In general, software isn't manufactured wrong. When the software is created (programmed), defects can be introduced as you described by either faulty implementations or by bad specifications. Faulty implementations are detected by testing the software. Testing takes many forms; unit testing is one of the more basic forms, where individual functions of the underlying programming code is tested to see if it is implemented correctly. This can scale upwards when doing system and integration testing where larger pieces of the software is coupled together to see how it performs as a whole. But simply testing the code at this level doesn't catch everything. Writing a program is rarely about getting it to do what you want it to do, it's mostly about handling all the strange edge-cases and failure scenarios. And this is where most software fail.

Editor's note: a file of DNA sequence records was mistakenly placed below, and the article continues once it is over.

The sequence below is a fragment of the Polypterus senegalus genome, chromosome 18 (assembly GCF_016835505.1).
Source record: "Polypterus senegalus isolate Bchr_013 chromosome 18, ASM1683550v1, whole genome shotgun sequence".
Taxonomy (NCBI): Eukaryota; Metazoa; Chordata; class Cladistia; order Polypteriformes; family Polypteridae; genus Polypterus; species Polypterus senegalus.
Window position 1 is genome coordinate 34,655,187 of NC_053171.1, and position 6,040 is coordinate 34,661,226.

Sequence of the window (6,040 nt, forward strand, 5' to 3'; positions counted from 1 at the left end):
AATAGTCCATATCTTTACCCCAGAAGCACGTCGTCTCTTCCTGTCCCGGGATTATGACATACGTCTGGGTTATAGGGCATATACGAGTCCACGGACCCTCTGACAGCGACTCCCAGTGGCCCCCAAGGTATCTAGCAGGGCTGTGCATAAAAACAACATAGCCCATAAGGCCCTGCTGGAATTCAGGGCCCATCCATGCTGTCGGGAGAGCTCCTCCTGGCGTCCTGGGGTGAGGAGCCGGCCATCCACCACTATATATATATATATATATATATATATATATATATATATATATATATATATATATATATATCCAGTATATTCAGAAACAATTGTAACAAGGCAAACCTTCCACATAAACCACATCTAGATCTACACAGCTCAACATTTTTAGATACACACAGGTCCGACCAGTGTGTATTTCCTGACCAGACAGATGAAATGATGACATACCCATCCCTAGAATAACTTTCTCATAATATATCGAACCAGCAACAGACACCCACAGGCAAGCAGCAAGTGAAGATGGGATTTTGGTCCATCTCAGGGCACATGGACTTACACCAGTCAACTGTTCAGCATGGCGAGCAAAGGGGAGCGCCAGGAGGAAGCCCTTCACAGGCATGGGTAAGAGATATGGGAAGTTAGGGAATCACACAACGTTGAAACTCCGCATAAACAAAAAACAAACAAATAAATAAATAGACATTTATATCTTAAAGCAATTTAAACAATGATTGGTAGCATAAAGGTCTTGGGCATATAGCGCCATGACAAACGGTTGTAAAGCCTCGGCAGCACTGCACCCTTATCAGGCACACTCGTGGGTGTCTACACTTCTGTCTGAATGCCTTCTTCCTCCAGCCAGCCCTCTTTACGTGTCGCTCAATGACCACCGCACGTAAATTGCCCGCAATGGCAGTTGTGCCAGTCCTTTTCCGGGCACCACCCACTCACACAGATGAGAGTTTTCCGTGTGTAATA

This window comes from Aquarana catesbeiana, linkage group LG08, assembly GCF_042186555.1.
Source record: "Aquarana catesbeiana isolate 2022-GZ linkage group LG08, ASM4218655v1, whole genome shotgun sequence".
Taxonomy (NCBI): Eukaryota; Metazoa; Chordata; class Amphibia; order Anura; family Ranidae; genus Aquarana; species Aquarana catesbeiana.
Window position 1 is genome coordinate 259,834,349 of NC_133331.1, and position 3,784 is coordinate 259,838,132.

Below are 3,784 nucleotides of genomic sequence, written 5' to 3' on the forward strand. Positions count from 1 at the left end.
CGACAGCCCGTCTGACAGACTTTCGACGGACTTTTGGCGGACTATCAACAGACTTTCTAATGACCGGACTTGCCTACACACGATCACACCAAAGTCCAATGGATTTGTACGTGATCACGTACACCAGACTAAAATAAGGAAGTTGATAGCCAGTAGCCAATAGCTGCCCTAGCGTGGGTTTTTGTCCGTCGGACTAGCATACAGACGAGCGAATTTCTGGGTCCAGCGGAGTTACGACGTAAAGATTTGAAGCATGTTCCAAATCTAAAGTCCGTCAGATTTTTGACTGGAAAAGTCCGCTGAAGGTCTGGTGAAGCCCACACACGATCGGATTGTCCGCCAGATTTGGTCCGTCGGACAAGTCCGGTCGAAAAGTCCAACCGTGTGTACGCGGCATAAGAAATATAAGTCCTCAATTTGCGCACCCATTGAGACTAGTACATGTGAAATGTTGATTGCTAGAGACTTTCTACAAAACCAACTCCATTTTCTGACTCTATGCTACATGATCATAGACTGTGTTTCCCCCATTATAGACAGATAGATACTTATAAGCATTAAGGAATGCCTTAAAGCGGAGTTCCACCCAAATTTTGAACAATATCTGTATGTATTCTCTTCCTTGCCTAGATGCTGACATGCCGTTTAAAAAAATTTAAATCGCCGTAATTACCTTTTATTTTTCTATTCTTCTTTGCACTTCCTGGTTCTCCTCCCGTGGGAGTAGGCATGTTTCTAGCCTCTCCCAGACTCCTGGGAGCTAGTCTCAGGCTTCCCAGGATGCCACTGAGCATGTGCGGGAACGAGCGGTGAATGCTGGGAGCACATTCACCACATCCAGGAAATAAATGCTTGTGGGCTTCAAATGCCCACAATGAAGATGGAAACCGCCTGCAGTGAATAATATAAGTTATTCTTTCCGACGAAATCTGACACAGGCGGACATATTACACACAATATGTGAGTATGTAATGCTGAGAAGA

To guard against such cases, you can run through audits, simulations, static code analysis and lots of other forms of inspections and testing.
Faulty specifications is a different beast, where you have to rely on documentation. In a perfect world each requirement must be documented to a level describing why the requirement exists, and any input and output that should result from it if applicable. Specifications are developed by multiple people to guard against one person forgetting something, or wrongly interpreting something, but this doesn't catch everything either.
To add another level of protection against software defects, you add multiple instances of the system, and you also have a team create their own version of the systems, preferably on different hardware. You can then divide responsibility of certain subsystems and spread it out among the various computers running the system, adding another level of redundancy as well as to lessen the computational load on each computer, and the risk that any parts of the system interact in unforeseen ways.
The Fast Company had an excellent writeup on the process of writing software for the space shuttle. Although it isn't directly related to neither Airbus or Boeing, it gives an insight into how the process worked and what it resulted in.